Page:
In design circles there is a term to describe the limited use of graphics on a page: white space. A similar term regarding the placement of text is called margin. Whatever you call it, the idea behind it is that specific elements stand out in relief. In other words, an uncluttered background allows the focal point of a design to come to the fore.

My wife is helping a friend of ours, who happens to be a fellow editor, organize her living and working space to better function at home, both personally and professionally. And the first move toward a more beautiful space is to remove the clutter from it. Nothing mars a homescape more than too much stuff and no system in place to corral it.

No matter how cramped one’s quarters might be, any space can be made more livable by weeding out the detritus of life gathered over the course of time. For example, I am one of the more organized people I know, but even I found myself with an odd surplus of electronic gadgetry accumulating in the storage closet of my office.

So I finally tackled the tangled web of cords and discovered that, among several outdated devices, my wife and I had collected one set of earbuds, two cell phone cases, three old cell phones, four cell phone chargers, and five corroded batteries. But the best part of the process was my discovery that a set of Aiwa speakers I had stored work wonderfully with our Apple laptop.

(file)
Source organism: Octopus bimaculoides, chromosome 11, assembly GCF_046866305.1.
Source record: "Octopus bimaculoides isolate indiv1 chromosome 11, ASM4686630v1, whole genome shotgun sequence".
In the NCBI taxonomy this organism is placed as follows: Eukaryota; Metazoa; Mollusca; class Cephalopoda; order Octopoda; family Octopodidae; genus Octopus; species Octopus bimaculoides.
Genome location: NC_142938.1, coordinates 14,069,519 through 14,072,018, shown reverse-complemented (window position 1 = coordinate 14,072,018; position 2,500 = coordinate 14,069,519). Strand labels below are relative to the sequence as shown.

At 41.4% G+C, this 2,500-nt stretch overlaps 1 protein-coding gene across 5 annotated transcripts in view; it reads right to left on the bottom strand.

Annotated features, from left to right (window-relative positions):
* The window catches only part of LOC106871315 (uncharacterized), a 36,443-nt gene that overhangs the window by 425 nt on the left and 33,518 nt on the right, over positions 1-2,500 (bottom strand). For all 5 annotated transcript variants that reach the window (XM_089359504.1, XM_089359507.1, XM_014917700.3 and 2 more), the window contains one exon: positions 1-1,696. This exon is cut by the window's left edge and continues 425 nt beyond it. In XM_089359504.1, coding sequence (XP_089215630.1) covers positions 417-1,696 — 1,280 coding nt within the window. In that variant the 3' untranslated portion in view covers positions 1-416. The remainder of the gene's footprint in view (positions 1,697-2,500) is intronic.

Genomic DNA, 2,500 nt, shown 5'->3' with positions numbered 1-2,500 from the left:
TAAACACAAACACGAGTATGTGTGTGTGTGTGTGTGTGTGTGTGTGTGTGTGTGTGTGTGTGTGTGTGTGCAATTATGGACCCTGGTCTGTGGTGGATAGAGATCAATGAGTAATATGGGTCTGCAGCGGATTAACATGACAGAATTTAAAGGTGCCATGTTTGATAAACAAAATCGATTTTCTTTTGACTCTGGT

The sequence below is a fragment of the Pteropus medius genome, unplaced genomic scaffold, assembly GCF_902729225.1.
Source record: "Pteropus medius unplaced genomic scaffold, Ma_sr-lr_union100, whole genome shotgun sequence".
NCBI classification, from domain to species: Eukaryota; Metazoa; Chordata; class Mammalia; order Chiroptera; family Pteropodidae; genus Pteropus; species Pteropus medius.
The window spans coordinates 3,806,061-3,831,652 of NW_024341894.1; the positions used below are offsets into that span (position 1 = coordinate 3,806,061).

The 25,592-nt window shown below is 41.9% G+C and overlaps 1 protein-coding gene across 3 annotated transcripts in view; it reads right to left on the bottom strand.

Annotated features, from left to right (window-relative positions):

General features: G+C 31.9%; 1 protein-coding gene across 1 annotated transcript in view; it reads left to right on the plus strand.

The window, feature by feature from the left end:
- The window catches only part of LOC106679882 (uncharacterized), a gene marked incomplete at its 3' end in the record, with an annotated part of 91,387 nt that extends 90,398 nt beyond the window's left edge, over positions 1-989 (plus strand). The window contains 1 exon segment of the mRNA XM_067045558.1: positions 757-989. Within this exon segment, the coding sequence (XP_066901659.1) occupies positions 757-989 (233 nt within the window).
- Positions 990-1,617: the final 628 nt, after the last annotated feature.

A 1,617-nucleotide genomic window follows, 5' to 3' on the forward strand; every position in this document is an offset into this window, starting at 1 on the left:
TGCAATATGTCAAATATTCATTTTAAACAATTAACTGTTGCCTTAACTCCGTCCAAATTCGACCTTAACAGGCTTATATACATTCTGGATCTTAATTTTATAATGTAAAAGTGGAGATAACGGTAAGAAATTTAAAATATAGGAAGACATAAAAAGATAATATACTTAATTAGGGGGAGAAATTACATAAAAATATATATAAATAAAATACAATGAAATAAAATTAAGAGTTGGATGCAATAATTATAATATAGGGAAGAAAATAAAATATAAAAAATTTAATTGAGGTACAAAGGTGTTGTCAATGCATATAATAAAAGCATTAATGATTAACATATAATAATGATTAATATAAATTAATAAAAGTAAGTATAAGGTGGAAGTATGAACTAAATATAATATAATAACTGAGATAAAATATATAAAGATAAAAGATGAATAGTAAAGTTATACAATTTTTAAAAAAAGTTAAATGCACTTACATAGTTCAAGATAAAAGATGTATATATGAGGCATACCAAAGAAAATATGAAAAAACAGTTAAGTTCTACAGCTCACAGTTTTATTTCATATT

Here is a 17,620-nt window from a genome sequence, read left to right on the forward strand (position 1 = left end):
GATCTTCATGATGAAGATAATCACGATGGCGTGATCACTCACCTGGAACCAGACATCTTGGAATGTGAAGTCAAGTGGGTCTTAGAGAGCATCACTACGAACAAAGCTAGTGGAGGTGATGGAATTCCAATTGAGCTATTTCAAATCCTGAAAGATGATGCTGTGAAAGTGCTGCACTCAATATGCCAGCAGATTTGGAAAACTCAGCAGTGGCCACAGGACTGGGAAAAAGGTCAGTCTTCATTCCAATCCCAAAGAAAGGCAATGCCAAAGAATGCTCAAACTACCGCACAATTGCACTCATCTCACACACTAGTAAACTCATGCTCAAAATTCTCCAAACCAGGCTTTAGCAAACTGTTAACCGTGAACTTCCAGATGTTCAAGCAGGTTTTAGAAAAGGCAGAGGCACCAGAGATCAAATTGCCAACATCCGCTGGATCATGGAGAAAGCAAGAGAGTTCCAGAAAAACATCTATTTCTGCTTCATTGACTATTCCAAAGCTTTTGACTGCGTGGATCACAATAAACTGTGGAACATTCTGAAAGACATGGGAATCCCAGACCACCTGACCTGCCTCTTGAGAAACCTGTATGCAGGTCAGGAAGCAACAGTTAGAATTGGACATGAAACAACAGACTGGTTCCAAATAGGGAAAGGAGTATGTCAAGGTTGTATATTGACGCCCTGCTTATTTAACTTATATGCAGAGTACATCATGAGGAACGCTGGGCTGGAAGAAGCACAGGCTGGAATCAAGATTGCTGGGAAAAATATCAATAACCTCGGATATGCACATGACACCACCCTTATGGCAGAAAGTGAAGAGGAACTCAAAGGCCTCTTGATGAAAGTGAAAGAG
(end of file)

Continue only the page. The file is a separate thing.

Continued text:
Never mind that I’ve had the laptop for 4 years and the speakers for 24 years and somehow they are only now being united in sonic bliss. The sole reason for their belated coupling can be attributed to the saying: “out of sight, out of mind.” As my wife and I often remind each other, “it helps to know what you own so you can use it.” If I’d only explored our spare electronics box earlier I could have been jamming long ago.

Speaking of Stuff

I came across a thought-provoking article in this weekend’s New York Times magazine titled “The Self-Storage Self” by Jon Mooallem and you can read it at Whether or not you use self-storage (I do not), there is no denying the behemoth of a business it has become.

One of the more compelling points of the article captures the sheer size of the self-storage movement: “After a monumental building boom, the United States now has 2.3 billion square feet of self-storage space. (The Self Storage Association notes that, with more than seven square feet for every man, woman and child, it’s now ‘physically possible that every American could stand—all at the same time—under the total canopy of self-storage roofing.’)”